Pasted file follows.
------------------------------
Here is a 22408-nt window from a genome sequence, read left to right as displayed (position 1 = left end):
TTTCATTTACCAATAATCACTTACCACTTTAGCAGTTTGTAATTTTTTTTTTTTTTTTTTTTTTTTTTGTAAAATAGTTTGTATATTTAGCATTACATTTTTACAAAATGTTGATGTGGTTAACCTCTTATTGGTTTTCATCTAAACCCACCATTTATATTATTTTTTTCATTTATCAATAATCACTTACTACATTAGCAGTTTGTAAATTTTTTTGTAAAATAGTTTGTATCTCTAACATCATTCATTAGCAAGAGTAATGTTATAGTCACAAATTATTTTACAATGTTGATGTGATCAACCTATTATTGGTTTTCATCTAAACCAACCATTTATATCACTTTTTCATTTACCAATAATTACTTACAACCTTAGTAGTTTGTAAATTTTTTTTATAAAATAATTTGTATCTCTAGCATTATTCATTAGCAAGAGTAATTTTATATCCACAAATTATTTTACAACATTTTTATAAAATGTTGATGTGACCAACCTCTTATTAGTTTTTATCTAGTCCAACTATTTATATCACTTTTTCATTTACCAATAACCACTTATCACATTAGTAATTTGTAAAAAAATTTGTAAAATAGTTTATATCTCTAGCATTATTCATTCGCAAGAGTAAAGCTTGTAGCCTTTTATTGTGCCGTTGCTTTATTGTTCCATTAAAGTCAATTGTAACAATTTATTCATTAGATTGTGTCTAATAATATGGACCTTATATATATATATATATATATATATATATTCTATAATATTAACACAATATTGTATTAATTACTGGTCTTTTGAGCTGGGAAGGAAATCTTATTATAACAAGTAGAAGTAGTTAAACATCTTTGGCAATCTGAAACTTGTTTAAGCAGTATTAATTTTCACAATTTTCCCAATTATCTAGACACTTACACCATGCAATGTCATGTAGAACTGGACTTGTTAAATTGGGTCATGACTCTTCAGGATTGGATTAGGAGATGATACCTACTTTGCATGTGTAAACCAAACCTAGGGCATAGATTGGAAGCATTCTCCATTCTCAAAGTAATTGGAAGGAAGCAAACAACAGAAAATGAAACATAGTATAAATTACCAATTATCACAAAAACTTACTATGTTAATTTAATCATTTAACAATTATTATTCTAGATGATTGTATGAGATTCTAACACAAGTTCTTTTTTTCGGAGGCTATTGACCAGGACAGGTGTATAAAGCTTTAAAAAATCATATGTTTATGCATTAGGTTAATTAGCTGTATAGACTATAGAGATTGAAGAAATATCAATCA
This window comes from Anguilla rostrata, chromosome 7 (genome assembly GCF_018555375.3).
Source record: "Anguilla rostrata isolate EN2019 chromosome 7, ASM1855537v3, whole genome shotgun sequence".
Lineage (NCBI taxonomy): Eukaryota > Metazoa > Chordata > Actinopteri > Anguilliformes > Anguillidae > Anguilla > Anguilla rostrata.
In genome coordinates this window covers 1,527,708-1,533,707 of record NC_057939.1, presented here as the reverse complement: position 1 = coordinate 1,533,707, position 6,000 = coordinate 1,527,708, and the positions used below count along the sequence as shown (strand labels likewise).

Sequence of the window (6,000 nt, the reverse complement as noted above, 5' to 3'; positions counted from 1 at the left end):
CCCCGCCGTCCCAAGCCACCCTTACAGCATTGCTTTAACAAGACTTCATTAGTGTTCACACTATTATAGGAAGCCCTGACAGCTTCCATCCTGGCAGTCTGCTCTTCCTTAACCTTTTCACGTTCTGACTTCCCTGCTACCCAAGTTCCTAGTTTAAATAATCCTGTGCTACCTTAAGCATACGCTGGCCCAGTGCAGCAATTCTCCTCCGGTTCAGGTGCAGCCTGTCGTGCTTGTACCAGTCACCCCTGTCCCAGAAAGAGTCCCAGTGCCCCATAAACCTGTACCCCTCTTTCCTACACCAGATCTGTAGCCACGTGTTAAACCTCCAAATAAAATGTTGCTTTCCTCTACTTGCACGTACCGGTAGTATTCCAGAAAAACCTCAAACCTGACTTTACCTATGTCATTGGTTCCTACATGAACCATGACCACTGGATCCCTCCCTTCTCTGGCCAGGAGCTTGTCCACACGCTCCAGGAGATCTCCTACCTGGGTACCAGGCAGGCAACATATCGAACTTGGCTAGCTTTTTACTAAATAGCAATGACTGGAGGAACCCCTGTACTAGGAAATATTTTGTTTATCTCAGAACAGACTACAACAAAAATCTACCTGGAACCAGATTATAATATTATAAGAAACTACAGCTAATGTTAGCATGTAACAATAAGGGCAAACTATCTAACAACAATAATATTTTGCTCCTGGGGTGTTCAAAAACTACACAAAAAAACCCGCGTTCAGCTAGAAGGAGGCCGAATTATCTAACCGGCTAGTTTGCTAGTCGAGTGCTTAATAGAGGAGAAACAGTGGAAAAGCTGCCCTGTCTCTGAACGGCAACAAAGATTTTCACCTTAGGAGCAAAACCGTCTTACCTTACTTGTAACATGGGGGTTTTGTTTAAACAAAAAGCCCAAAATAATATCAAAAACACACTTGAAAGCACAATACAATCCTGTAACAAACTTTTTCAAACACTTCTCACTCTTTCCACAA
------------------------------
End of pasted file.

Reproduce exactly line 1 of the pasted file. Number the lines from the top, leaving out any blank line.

Here is a 22408-nt window from a genome sequence, read left to right as displayed (position 1 = left end):